Professionals expect a vibrant M&A market and strong deal flow this year amid easing U.S. economic growth and rising interest rates.
Krista Flynn joined Chemical Bank in July as regional president for West Michigan, leading a market that includes Grand Rapids and Holland. She previously spent seven years in corporate banking at PNC Bank and 15 years at JPMorgan before going to work at Chemical, the largest bank based in Michigan. Chemical Bank, with more than $20.9 billion in total assets, has been building its commercial banking and wealth management staff, and is presently building out a new regional headquarters in downtown Grand Rapids. Parent company Chemical Financial Corp. also plans to develop a new corporate headquarters in downtown Detroit.
A pair of initiatives across Southwest Michigan have a similar goal: supporting entrepreneurs starting small businesses in their respective cities and urban cores.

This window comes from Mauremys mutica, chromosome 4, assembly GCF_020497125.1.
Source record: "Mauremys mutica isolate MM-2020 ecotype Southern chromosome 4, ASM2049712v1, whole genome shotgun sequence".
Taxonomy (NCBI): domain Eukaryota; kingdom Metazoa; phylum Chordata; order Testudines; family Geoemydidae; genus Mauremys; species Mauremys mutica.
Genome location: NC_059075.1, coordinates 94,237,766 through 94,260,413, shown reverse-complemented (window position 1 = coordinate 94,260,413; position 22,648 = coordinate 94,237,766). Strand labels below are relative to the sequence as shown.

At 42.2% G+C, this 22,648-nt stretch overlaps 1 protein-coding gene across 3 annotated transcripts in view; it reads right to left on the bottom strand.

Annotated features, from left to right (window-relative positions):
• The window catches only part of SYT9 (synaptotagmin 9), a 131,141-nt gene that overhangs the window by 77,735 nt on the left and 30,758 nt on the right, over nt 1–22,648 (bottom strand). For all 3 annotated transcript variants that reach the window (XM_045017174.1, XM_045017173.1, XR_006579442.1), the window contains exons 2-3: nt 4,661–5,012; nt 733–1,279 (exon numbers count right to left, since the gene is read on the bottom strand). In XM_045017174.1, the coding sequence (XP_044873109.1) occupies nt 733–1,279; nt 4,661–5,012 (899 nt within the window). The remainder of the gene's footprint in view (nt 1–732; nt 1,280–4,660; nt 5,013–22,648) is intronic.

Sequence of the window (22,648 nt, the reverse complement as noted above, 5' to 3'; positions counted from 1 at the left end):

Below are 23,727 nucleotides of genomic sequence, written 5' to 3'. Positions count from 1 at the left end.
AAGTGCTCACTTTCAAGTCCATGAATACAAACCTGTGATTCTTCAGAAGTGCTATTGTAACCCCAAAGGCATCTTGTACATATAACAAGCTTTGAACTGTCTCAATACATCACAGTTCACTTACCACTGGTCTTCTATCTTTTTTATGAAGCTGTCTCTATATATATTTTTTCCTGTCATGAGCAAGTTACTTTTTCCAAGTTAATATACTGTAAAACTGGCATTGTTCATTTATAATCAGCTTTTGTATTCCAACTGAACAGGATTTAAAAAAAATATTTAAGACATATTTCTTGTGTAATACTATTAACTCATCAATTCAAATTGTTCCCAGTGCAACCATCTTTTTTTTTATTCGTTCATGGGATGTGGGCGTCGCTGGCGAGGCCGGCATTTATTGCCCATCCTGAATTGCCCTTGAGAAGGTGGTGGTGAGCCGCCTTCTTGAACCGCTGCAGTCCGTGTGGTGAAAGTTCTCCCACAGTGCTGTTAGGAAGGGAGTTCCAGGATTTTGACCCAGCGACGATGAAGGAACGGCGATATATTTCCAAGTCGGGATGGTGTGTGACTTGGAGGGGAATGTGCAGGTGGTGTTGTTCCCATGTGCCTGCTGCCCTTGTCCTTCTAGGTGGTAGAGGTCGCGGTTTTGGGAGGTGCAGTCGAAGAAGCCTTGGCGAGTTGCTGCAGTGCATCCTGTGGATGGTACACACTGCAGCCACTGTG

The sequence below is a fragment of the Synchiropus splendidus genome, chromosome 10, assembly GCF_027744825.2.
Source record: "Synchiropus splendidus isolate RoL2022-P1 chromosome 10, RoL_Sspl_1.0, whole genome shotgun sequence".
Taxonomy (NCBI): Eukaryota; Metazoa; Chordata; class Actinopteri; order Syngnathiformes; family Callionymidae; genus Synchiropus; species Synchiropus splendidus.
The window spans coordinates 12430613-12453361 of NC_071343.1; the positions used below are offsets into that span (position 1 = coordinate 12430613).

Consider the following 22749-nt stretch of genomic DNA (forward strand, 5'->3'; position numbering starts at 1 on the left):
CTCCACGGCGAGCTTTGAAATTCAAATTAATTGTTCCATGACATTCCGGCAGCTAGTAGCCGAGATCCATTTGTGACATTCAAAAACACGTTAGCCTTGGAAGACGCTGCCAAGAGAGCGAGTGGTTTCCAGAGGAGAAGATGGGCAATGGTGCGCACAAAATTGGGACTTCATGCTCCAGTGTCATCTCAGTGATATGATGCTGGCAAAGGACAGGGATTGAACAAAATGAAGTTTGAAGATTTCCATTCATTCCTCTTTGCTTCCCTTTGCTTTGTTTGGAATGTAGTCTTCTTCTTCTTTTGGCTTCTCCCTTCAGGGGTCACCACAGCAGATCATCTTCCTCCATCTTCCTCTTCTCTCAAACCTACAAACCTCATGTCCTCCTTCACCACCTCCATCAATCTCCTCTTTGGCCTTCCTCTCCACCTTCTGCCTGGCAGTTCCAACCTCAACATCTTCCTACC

Seeking to drive growth and reach further into middle market companies across the Midwest, Chemical Bank has steadily added to its roster of commercial bankers since last summer and developed lending specialties.
It’s been a tumultuous time for large retailers as consumers gravitate to the convenience of e-commerce and consciously shift their buying habits to local options. As these shifts continue to drive change and stress in the retail industry, many stakeholders still believe it offers significant opportunity. In separate interviews, MiBiz connected with retail advisers to gather their thoughts on the state of the industry, why it’s changing and where it’s going. They were:
Chemical Financial Corp. plans to close and consolidate 25 more branches by the end of the year and trim its workforce 7 percent in a cost-cutting initiative that will generate $20 million in annualized savings.
GRAND RAPIDS — Horizon Bank’s move into the West Michigan market provided an opportunity to launch a private banking service based in Grand Rapids that will eventually extend across the corporation.
Longtime surface parking lots in the city’s downtown central business district continue to give way to a new, large-scale development.